One Today by Poet Richard Blanco
One sun rose on us today, kindled over our shores,
peeking over the Smokies, greeting the faces of the Great Lakes, spreading a simple truth
across the Great Plains, then charging across the Rockies. One light, waking up rooftops, under
each one, a story told by our silent gestures moving behind windows.
My face, your face, millions of faces in morning’s mirrors,
each one yawning to life, crescendoing into our day:
pencil-yellow school buses, the rhythm of traffic lights,
fruit stands: apples, limes, and oranges arrayed like rainbows begging our praise. Silver trucks
heavy with oil or paper— bricks or milk, teeming over highways alongside us,
on our way to clean tables, read ledgers, or save lives— to teach geometry, or ring-up groceries as
my mother did for twenty years, so I could write this poem.
All of us as vital as the one light we move through,
the same light on blackboards with lessons for the day: equations to solve, history to question, or
atoms imagined, the “I have a dream” we keep dreaming,
or the impossible vocabulary of sorrow that won’t explain
the empty desks of twenty children marked absent today, and forever. Many prayers, but one light
breathing color into stained glass windows,
life into the faces of bronze statues, warmth
onto the steps of our museums and park benches 2 as mothers watch children slide into the day.
One ground. Our ground, rooting us to every stalk of corn, every head of wheat sown by sweat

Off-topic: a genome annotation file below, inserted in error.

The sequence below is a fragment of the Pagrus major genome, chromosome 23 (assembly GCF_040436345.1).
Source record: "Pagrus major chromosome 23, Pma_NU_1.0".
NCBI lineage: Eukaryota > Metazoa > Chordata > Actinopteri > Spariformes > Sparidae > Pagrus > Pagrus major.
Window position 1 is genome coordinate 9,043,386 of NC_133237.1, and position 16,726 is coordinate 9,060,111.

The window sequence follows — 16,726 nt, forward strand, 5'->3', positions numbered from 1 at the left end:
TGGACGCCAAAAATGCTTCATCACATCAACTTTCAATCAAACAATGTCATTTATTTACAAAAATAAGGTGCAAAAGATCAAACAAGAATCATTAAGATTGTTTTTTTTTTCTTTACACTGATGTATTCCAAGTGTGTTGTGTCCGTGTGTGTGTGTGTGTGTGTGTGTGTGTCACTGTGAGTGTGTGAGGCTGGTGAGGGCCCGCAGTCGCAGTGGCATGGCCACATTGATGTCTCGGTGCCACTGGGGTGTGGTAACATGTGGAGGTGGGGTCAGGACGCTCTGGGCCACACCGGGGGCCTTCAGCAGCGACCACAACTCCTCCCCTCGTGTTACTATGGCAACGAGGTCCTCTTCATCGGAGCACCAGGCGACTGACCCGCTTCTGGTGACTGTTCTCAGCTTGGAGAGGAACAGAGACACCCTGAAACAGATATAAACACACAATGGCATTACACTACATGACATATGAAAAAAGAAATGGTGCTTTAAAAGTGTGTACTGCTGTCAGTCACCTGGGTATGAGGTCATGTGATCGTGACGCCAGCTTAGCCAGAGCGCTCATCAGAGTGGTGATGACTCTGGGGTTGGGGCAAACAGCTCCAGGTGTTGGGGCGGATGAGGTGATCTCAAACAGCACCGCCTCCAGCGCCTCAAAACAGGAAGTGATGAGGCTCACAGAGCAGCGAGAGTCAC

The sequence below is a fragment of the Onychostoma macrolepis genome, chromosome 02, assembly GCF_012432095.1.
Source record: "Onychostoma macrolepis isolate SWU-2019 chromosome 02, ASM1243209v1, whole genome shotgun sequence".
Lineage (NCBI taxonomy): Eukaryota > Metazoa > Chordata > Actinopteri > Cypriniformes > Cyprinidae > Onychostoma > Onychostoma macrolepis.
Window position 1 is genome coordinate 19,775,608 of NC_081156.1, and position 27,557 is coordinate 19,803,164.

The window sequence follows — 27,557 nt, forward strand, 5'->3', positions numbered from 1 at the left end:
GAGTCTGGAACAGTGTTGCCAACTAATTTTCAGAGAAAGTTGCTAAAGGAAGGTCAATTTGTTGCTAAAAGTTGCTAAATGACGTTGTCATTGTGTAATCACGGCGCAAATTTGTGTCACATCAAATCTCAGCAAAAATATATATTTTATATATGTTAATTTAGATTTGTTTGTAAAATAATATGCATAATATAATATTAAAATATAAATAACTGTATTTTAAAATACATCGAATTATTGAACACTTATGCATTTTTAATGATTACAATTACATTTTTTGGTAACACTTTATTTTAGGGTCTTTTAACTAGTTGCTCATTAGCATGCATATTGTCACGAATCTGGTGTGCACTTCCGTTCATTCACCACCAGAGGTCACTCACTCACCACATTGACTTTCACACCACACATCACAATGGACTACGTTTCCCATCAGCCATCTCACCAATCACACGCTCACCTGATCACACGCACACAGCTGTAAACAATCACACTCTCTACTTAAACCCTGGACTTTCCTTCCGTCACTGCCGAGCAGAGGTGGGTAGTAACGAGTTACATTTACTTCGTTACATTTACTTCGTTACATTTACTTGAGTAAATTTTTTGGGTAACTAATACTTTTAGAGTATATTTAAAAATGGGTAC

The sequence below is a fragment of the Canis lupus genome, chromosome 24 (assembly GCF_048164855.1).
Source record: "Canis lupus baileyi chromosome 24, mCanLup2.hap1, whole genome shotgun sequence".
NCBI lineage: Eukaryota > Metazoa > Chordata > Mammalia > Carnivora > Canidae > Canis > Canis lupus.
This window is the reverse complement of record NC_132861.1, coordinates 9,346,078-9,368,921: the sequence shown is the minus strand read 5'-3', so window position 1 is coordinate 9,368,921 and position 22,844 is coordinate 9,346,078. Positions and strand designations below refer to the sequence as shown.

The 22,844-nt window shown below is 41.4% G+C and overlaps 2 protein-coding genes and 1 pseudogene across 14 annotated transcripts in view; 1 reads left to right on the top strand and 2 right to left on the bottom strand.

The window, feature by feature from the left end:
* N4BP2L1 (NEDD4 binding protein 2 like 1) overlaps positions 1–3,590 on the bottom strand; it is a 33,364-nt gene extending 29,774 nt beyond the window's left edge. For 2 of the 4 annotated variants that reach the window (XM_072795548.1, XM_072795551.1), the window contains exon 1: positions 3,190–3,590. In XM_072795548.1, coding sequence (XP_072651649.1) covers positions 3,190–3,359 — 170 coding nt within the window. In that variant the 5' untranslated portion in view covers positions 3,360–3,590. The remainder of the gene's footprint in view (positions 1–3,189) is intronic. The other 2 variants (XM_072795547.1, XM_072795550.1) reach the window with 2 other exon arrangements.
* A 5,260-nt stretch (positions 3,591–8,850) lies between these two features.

and hands, hands gleaning coal or planting windmills in deserts and hilltops that keep us warm,
hands digging trenches, routing pipes and cables, hands
as worn as my father’s cutting sugarcane
so my brother and I could have books and shoes.
The dust of farms and deserts, cities and plains mingled by one wind—our breath. Breathe. Hear it
through the day’s gorgeous din of honking cabs, buses launching down avenues, the symphony
of footsteps, guitars, and screeching subways, the unexpected song bird on your clothes line.
Hear: squeaky playground swings, trains whistling,
or whispers across café tables, Hear: the doors we open
for each other all day, saying: hello| shalom, buon giorno |howdy |namaste |or buenos días
in the language my mother taught me—in every language spoken into one wind carrying our lives
without prejudice, as these words break from my lips.
One sky: since the Appalachians and Sierras claimed their majesty, and the Mississippi and Colorado
worked their way to the sea. Thank the work of our hands: weaving steel into bridges, finishing one
for the boss on time, stitching another wound 3 or uniform, the first brush stroke on a portrait,
or the last floor on the Freedom Tower
jutting into a sky that yields to our resilience.
One sky, toward which we sometimes lift our eyes tired from work: some days guessing at the weather
of our lives, some days giving thanks for a love
that loves you back, sometimes praising a mother who knew how to give, or forgiving a father
who couldn’t give what you wanted.
We head home: through the gloss of rain or weight
of snow, or the plum blush of dusk, but always—home, always under one sky, our sky. And always one
moon like a silent drum tapping on every rooftop
and every window, of one country—all of us—
facing the stars
hope—a new constellation waiting for us to map it,
waiting for us to name it—together